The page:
Top tips when travelling with children

Travelling with children whether a baby or a toddler or both can be a daunting prospect, but it really doesn’t have to be stressful. Prior planning and careful packing can ensure your holiday is memorable for all the right reasons.

If you are flying with small children; small sachets of Calpol or Neurofen can help soothe them if the air pressure hurts their ears. Chewing, sipping water, or sucking on a dummy during take off can also help to relieve ear pressure. Pack toys and books to keep them occupied during the journey and a special toy or blanket to encourage them to sleep. Have a good supply of snacks in case they won’t eat the food on the plane.

top tips when travelling with children

Take a change of clothes; both for you and your child – just in case! Planes can be cold, so adjust the air-conditioning to avoid drafts and take an extra jacket or cardigan and socks. For an overnight flight, take toothbrushes, pyjamas and something to snuggle up under and try and make everything as normal as possible to encourage the sleep routine.

If you are allowed to, try and take your buggy as far as the departure gate. A baby sling can be helpful to have to hand, as often your buggy is not returned until baggage reclaim.

Get to the airport in good time as if you are travelling with a baby, you may be allocated specific seats; bassinets are generally available for babies up to 2 years. A blackout cover may be useful to encourage them to sleep on the flight and try and keep to your usual routine as much as possible.

It is usually possible to pre-order baby food and ready to drink formula through Boots airside and take enough for the flight and to acclimatise once abroad (order at least 7 days prior to departure).

In hot climates dress in suitable cotton clothing to allow your body to breathe. Wounds often take longer to heal and can easily become infected in high humidity – therefore ensure that any injury is cleaned thoroughly and apply a sterile breathable dressing. If anyone is licked in an open wound by an animal or bitten, it is imperative that you seek medical attention as soon as possible and receive prompt anti-rabies treatment.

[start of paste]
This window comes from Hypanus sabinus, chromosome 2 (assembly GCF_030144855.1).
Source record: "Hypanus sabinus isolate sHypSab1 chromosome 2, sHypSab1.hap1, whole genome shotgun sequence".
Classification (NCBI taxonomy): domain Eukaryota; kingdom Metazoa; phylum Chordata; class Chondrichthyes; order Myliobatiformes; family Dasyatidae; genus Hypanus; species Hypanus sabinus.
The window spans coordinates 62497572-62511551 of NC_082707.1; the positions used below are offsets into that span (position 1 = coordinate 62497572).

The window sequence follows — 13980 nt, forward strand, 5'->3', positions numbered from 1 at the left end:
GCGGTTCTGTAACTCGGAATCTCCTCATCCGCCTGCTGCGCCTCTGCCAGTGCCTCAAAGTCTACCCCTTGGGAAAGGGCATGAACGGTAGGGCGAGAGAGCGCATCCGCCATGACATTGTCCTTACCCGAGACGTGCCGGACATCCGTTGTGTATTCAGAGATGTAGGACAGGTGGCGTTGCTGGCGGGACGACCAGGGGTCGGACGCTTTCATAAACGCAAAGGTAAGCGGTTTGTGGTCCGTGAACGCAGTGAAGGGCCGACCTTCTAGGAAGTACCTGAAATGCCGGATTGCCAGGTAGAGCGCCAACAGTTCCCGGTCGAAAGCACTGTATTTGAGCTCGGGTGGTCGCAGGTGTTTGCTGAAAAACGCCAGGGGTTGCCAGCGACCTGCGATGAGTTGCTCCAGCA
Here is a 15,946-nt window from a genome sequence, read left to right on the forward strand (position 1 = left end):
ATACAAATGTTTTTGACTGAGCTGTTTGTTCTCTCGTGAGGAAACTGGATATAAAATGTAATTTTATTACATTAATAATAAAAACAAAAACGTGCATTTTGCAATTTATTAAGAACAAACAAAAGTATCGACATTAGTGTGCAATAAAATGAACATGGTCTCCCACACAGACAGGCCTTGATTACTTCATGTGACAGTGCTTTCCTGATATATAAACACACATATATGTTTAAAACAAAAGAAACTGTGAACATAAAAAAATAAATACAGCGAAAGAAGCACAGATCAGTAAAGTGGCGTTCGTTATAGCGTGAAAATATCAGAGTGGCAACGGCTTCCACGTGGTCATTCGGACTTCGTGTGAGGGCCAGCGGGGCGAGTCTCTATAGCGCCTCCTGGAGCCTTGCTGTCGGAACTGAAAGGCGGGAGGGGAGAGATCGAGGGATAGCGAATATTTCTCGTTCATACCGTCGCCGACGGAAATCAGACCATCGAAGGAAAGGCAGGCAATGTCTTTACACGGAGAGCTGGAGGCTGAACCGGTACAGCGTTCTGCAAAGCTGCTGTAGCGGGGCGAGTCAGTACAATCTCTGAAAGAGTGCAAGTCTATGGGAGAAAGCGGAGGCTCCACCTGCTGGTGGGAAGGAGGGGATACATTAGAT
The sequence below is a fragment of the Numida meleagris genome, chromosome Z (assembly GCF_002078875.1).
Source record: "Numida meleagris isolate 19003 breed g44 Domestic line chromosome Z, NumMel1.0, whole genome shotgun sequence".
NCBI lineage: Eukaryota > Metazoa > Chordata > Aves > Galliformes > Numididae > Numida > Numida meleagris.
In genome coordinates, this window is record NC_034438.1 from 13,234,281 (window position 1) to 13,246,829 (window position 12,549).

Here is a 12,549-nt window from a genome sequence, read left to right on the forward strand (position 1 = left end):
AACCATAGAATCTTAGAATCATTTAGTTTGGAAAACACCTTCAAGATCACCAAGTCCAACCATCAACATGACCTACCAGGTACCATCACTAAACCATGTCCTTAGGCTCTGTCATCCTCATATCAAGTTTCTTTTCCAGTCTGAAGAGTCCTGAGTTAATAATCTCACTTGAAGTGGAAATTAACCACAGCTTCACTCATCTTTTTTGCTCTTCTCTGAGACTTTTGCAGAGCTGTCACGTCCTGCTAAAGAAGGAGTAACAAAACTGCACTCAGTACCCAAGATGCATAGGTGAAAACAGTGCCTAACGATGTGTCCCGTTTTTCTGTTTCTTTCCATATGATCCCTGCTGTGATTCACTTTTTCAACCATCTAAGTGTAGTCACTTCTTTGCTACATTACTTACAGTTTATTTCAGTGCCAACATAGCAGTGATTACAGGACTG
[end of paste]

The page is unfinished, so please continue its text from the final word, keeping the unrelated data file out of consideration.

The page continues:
Keeping everyone well hydrated is important in hot climates; particularly for nursing mothers, babies and small children. Treat the sun with respect; cover up with hats, sun glasses and sun cream, drink plenty and keep out of the midday sun. If you are swimming or sailing remember that reflections from water increase the potency of the sun and regularly apply additional sunscreen accordingly. Remember that small children have sensitive skin which is far more likely to burn.

If someone shows signs of heat exhaustion; flushed, sweaty, stomach cramps, headaches …encourage them to sit in the shade and drink to replace their fluids. Seek medical advice if concerned.

Research in advance about specific dangers in the areas you are visiting learn how particular stings, bites, illnesses or reactions should be treated if affected. Choose a child friendly mosquito repellent and wear long, loose clothing to avoid being bitten. Be particularly careful at dusk.


Think ahead:

Always travel with toilet roll, wet wipes, hand sanitizer and a compact, sensible First Aid kit. Add additional First Aid items relevant to your trip and attend a First Aid course tailored to the particular needs of your holiday and family.

First Aid for Life and provides this information for guidance and it is not in any way a substitute for medical advice. First Aid for Life is not responsible or liable for any diagnosis made, or actions taken based on this information. It is strongly advised that you attend a practical First Aid course to understand what to do in a medical emergency.

First Aid for Life offer tailored first aid courses for specific activities and destinations.

Written by Emma Hammett from First Aid for life tel: 02086754036


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